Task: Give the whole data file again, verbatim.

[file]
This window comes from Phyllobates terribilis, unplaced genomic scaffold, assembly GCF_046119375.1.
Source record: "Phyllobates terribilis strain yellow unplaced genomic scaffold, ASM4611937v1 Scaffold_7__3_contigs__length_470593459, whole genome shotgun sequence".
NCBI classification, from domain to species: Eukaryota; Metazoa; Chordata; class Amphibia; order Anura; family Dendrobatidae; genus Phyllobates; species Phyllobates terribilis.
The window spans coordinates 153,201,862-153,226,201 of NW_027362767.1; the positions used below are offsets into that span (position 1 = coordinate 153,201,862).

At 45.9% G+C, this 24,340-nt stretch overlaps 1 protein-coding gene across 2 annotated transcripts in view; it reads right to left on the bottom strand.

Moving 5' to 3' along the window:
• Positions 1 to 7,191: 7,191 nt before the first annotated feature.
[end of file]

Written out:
This window comes from Phyllobates terribilis, unplaced genomic scaffold, assembly GCF_046119375.1.
Source record: "Phyllobates terribilis strain yellow unplaced genomic scaffold, ASM4611937v1 Scaffold_7__3_contigs__length_470593459, whole genome shotgun sequence".
NCBI classification, from domain to species: Eukaryota; Metazoa; Chordata; class Amphibia; order Anura; family Dendrobatidae; genus Phyllobates; species Phyllobates terribilis.
The window spans coordinates 153,201,862-153,226,201 of NW_027362767.1; the positions used below are offsets into that span (position 1 = coordinate 153,201,862).

At 45.9% G+C, this 24,340-nt stretch overlaps 1 protein-coding gene across 2 annotated transcripts in view; it reads right to left on the bottom strand.

Moving 5' to 3' along the window:
• Positions 1 to 7,191: 7,191 nt before the first annotated feature.